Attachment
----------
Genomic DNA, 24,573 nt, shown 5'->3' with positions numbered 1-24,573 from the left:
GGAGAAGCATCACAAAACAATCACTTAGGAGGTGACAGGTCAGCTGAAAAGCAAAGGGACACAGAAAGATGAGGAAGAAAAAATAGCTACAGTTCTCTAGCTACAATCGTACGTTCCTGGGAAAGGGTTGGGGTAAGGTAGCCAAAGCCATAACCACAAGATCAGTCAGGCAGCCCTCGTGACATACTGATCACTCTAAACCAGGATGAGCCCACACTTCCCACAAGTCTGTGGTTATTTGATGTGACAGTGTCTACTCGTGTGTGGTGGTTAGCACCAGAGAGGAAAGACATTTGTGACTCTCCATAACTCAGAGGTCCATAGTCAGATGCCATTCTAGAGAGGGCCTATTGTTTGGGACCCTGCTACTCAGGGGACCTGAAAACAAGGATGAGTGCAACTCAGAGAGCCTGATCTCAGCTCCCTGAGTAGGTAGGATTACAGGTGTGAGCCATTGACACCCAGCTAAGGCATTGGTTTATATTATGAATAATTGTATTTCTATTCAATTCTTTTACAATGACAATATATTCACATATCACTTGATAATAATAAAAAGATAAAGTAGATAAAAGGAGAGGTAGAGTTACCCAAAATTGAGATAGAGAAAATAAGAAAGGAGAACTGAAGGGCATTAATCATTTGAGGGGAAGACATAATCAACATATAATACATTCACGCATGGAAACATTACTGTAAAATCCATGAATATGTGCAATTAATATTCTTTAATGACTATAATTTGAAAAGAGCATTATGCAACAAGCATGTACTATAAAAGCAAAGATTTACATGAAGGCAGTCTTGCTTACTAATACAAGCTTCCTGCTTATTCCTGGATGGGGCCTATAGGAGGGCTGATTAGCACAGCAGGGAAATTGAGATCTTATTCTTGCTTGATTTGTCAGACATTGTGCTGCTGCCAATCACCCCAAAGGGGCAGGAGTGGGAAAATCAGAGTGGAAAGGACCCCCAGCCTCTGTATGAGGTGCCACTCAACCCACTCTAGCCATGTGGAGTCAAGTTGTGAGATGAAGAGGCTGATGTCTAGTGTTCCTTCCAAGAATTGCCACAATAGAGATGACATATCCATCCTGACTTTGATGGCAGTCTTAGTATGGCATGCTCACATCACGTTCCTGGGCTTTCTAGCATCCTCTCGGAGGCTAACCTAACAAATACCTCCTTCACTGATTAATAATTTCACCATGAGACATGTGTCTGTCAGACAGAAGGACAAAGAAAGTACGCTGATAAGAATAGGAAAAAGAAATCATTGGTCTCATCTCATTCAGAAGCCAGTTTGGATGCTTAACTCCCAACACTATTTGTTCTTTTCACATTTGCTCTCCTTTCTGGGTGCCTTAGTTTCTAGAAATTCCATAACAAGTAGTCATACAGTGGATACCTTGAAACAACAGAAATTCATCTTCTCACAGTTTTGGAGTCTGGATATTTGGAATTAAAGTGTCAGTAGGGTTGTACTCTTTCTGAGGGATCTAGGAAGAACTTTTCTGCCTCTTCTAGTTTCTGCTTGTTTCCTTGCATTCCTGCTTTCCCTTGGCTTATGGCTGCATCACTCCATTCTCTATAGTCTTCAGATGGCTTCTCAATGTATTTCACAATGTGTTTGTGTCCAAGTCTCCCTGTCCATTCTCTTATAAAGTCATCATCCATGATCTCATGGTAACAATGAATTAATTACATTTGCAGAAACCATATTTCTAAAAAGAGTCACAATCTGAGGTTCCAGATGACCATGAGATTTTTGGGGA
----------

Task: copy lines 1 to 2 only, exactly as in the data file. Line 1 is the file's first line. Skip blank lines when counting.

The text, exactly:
Genomic DNA, 24,573 nt, shown 5'->3' with positions numbered 1-24,573 from the left:
GGAGAAGCATCACAAAACAATCACTTAGGAGGTGACAGGTCAGCTGAAAAGCAAAGGGACACAGAAAGATGAGGAAGAAAAAATAGCTACAGTTCTCTAGCTACAATCGTACGTTCCTGGGAAAGGGTTGGGGTAAGGTAGCCAAAGCCATAACCACAAGATCAGTCAGGCAGCCCTCGTGACATACTGATCACTCTAAACCAGGATGAGCCCACACTTCCCACAAGTCTGTGGTTATTTGATGTGACAGTGTCTACTCGTGTGTGGTGGTTAGCACCAGAGAGGAAAGACATTTGTGACTCTCCATAACTCAGAGGTCCATAGTCAGATGCCATTCTAGAGAGGGCCTATTGTTTGGGACCCTGCTACTCAGGGGACCTGAAAACAAGGATGAGTGCAACTCAGAGAGCCTGATCTCAGCTCCCTGAGTAGGTAGGATTACAGGTGTGAGCCATTGACACCCAGCTAAGGCATTGGTTTATATTATGAATAATTGTATTTCTATTCAATTCTTTTACAATGACAATATATTCACATATCACTTGATAATAATAAAAAGATAAAGTAGATAAAAGGAGAGGTAGAGTTACCCAAAATTGAGATAGAGAAAATAAGAAAGGAGAACTGAAGGGCATTAATCATTTGAGGGGAAGACATAATCAACATATAATACATTCACGCATGGAAACATTACTGTAAAATCCATGAATATGTGCAATTAATATTCTTTAATGACTATAATTTGAAAAGAGCATTATGCAACAAGCATGTACTATAAAAGCAAAGATTTACATGAAGGCAGTCTTGCTTACTAATACAAGCTTCCTGCTTATTCCTGGATGGGGCCTATAGGAGGGCTGATTAGCACAGCAGGGAAATTGAGATCTTATTCTTGCTTGATTTGTCAGACATTGTGCTGCTGCCAATCACCCCAAAGGGGCAGGAGTGGGAAAATCAGAGTGGAAAGGACCCCCAGCCTCTGTATGAGGTGCCACTCAACCCACTCTAGCCATGTGGAGTCAAGTTGTGAGATGAAGAGGCTGATGTCTAGTGTTCCTTCCAAGAATTGCCACAATAGAGATGACATATCCATCCTGACTTTGATGGCAGTCTTAGTATGGCATGCTCACATCACGTTCCTGGGCTTTCTAGCATCCTCTCGGAGGCTAACCTAACAAATACCTCCTTCACTGATTAATAATTTCACCATGAGACATGTGTCTGTCAGACAGAAGGACAAAGAAAGTACGCTGATAAGAATAGGAAAAAGAAATCATTGGTCTCATCTCATTCAGAAGCCAGTTTGGATGCTTAACTCCCAACACTATTTGTTCTTTTCACATTTGCTCTCCTTTCTGGGTGCCTTAGTTTCTAGAAATTCCATAACAAGTAGTCATACAGTGGATACCTTGAAACAACAGAAATTCATCTTCTCACAGTTTTGGAGTCTGGATATTTGGAATTAAAGTGTCAGTAGGGTTGTACTCTTTCTGAGGGATCTAGGAAGAACTTTTCTGCCTCTTCTAGTTTCTGCTTGTTTCCTTGCATTCCTGCTTTCCCTTGGCTTATGGCTGCATCACTCCATTCTCTATAGTCTTCAGATGGCTTCTCAATGTATTTCACAATGTGTTTGTGTCCAAGTCTCCCTGTCCATTCTCTTATAAAGTCATCATCCATGATCTCATGGTAACAATGAATTAATTACATTTGCAGAAACCATATTTCTAAAAAGAGTCACAATCTGAGGTTCCAGATGACCATGAGATTTTTGGGGA